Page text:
Wiser! Essay: Unsealed documents in the anti-trust lawsuit against Google has revealed a 2018 agreement with Facebook to collude to fix prices and unfair advantage to Facebook.
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The CEOs of Google and Facebook allegedly oversaw an illegal ad auction deal to give Facebook an unfair advantage
BackStory: Digital Advertising is a $350 billion global market. And it is dominated by two players: Alphabet/Google and MetaFacebook. Between them, they control over half the global spend on digital ads (Google 36% and MetaFB 27%). And it's growing. According to media buying firm GroupM, their domination will grow to three-quarters of the digital advertising spend by 2026.
However, further details have emerged of how the two BigTech giants have been secretly colluding. In an anti-trust lawsuit filed in 2020 by Texas Attorney-General, Ken Paxton, and 14 other states and Puerto Rico, it is claimed that Google and Facebook struck “an unlawful agreement” in 2018 to give Facebook “information, speed, and other advantages” in the ad auctions it ran in exchange for the social network backing down from its competitive threats to Google.
The details have emerged after the lawsuit was unsealed by Court order. It shows that the two firms were even closer than first believed, with the secret 2018 deal, coded named Jedi Blue, agreed at the highest levels in both organisations.
The lawsuit alleges that Google and Facebook made the secret and illegal pact specifically to divide up the digital market for adverts placed on apps and websites. The anti-trust case is built on the assertion that Google has monopolized the technology used to buy, sell and serve digital adverts.
Included in the newly unsealed documents is an August 2018 presentation by Google that states an objective to avoid competing with Facebook, instead collaborating with Facebook to ‘build a moat."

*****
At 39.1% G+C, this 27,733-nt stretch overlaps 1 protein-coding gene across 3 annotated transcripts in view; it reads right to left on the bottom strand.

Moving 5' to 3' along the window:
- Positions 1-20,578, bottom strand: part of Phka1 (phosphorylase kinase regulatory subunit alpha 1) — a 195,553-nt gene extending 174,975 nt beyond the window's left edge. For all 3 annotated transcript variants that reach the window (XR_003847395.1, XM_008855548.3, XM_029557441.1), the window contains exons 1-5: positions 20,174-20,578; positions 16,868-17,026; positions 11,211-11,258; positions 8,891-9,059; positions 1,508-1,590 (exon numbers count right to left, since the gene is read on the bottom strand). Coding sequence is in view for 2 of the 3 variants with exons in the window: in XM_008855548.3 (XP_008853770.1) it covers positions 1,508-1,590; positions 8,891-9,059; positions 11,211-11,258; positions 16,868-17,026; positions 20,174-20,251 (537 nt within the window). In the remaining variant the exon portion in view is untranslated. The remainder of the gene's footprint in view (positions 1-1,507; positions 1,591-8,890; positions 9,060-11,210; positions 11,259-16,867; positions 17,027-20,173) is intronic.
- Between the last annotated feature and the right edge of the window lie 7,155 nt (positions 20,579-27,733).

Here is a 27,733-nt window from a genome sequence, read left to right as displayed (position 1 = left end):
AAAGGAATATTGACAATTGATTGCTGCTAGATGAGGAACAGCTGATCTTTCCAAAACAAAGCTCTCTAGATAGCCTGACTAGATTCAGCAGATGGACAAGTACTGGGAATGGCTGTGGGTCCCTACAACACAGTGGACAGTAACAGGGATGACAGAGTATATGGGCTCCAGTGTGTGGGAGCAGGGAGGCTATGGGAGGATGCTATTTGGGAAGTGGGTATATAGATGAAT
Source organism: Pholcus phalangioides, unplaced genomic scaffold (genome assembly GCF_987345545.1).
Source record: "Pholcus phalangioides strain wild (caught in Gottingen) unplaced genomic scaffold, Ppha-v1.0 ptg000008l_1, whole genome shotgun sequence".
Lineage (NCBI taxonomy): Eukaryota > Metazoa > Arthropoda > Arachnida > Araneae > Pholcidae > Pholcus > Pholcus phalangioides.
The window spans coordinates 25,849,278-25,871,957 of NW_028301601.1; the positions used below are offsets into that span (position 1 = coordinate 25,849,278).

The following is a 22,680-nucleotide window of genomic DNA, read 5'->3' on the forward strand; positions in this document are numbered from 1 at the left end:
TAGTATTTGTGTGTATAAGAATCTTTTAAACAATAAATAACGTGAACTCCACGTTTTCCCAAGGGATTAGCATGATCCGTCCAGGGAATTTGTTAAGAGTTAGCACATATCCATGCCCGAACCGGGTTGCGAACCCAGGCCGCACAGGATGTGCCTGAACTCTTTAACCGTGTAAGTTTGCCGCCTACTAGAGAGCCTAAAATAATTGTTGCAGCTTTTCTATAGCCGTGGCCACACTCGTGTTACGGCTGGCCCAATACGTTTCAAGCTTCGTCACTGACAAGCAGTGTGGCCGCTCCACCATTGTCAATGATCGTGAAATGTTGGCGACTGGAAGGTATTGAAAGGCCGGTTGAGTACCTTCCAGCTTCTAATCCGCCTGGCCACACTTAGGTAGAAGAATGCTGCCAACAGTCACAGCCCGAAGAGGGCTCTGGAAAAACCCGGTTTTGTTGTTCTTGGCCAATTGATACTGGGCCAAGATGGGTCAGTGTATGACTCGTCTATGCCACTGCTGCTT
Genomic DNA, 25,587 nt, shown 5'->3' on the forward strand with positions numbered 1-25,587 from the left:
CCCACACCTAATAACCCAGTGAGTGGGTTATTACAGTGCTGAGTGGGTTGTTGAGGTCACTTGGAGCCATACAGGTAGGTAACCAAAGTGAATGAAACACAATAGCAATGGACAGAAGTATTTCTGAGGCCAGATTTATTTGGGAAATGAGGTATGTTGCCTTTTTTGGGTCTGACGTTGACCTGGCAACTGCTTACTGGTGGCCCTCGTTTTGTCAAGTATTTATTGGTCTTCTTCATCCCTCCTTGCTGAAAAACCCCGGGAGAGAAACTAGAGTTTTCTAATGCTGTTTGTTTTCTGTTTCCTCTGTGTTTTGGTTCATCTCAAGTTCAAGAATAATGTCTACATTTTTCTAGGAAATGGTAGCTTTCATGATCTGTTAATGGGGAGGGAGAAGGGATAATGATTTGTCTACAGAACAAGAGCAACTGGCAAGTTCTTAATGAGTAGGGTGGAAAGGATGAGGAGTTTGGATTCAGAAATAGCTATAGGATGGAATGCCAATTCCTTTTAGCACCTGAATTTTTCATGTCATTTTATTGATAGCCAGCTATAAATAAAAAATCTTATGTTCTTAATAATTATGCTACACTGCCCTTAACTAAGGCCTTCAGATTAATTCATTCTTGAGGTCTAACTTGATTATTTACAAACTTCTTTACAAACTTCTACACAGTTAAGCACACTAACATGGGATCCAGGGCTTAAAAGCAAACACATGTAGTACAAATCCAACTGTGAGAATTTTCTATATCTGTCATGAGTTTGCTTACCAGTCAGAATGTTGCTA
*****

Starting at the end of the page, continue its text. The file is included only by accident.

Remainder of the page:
The catalyst for this collaboration by the duopoly that dominates digital advertising spend was Facebook’s 2017 introduction of “header bidding”, a tool to help website publishers increase the money they made from advertising. While Facebook sells ads on its own platform, it also operates a network to let advertisers offer ads on third-party apps and mobile websites.
Significantly, the lawsuit goes as far as naming the CEOs of Alphabet, Sundar Pichai and Meta, Mark Zuckerberg, claiming there are emails between the two CEOs discussing the 2018 agreement. The lawsuit also names Mark Zuckerberg's Number 2, the MetaFacebook COO Sheryl Sandberg. The papers allege that Sandberg was a signature to the agreement which she described as “a big deal strategically.”
For Google, it gets worse. They are accused of manipulating digital advertising pricing under a secret program called Project Bernanke. The project removed the 2nd placed bid in an ad auction but kept the 1st and the 3rd. This created a bigger spread in the auction and enabled Google to pocket the difference (which could be as much as 40%). The net:net impact of this artificial manipulation of the auction is that Google takes a higher share of the advertising spend than it should, to the detriment of both advertisers and publishers.
Now, I must confess that the actual mechanics of how digital advertising works escapes me. But in simple terms, it's all about supply and demand. Like any marketplace, advertisers and publishers buy and sell ads and space to get the most face-time from readers (that's you and me). The pricing is dynamic, real-time and automated.
TalkingPoint: The issue is that Google controls both sides of the market. The supply and demand is totally opaque to the outside world. What seems like a competition (buying advertising space through an online auction) is not as competitive as it seems.
Usually, when a firm crosses the line and gets caught, the corporation gets a fine and takes the PR hit on the chin. They write it off on the balance sheet as (just) a cost of doing business. But this is a different ballgame to the regulator imposing financial remedies for breaching regulations. Rigging prices and colluding to skew the market equals prison. And these are more than a breach of regulations if they turn out to be provable in a court of law. These are criminal offences and people can go to jail for this stuff.
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